This site should be available to anyone on any device from anywhere they’re able to access the internet—regardless of the speed of their connection.11Ethan Marcotte also has an accessibility page that’s worth looking at. It would be great to see more of these around the web. I’ve taken steps to ensure this site is accessibile as it can be both from a visual design and a technology and performance standpoint and aim for AA WCAG 2.1.
If there’s anywhere I’ve made a mistake or can otherwise improve the accessibility of the site, you can send an email to firstname.lastname@example.org, and I’ll make it a priority to research and understand how to improve and then implement the improvements. I’ll usually even write an article here about what I learned and what I changed to improve the accessibility. And I’ll always give you credit for bringing it to my attention.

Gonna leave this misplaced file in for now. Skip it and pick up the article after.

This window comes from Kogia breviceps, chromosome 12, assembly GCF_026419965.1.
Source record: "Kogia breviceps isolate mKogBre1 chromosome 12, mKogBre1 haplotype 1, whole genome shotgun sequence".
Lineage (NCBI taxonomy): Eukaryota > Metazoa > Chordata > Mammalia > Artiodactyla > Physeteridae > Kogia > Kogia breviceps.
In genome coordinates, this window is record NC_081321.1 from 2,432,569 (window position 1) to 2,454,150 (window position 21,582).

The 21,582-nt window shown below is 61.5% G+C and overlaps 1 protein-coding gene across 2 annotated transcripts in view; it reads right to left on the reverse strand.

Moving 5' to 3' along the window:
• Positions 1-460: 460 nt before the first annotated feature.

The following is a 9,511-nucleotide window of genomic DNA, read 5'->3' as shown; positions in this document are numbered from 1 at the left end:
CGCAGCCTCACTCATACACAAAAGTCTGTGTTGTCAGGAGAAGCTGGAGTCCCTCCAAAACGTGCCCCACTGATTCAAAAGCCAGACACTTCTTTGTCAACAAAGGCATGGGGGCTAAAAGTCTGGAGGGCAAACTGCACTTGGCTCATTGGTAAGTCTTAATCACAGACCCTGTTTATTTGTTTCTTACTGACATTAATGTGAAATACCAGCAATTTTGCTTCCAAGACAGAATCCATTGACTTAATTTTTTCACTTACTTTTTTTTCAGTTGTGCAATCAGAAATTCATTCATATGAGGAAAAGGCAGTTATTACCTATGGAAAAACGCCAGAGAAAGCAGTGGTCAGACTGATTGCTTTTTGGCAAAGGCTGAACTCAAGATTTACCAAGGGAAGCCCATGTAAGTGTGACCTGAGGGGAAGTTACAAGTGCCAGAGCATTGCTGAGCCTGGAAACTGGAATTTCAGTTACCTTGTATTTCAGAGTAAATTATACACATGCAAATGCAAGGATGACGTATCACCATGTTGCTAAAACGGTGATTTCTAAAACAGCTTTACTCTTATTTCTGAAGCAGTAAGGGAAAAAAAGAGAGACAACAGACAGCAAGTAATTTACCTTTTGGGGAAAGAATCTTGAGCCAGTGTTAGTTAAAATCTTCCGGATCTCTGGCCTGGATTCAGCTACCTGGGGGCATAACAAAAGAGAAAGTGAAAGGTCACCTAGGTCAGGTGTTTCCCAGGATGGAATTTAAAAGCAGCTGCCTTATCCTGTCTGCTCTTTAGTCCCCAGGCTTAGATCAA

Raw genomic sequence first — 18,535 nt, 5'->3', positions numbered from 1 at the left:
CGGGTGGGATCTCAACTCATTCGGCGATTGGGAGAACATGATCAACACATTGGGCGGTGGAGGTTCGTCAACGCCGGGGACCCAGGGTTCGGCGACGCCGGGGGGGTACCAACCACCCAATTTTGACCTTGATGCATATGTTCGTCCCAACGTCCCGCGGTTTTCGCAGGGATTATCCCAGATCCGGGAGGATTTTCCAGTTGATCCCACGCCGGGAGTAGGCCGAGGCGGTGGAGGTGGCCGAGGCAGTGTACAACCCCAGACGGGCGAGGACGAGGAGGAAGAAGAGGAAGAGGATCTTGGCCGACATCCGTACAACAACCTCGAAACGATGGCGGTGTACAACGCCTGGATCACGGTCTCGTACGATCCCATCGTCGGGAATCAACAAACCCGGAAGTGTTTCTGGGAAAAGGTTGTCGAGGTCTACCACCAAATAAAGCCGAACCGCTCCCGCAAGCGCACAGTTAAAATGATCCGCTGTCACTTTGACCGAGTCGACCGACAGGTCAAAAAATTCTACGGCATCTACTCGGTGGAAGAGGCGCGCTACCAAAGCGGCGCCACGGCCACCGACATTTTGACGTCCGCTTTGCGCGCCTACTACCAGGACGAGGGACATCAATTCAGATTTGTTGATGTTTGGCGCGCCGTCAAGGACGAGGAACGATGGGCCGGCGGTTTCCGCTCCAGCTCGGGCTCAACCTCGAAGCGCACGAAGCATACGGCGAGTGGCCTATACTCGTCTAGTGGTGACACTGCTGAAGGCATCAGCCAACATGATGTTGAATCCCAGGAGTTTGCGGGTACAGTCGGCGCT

If you’re not already familiar with accessibility, the WAI’s Accessibility Fundamentals site is a good place to start. They also offer a handy WCAG quick reference that provides a good overview of how to ensure a site is accessible.
They also provide a good video overview of web accessibility that helps explain the breadth of accessibility options and the ways in which accessibility benefits everyone that uses your site.
A Word on Accessibiilty Overlays
While accessibility overlays may be attractive as a way to throw money at a “problem”, they’ve generally been found to hinder accessibility more than they help, and you should likely avoid using them. If you’d like more specific information, Adrian Roselli has extensively documented the problematic nature of accessibility overlays, law suits related to them, and the bad behavior of the companies selling them.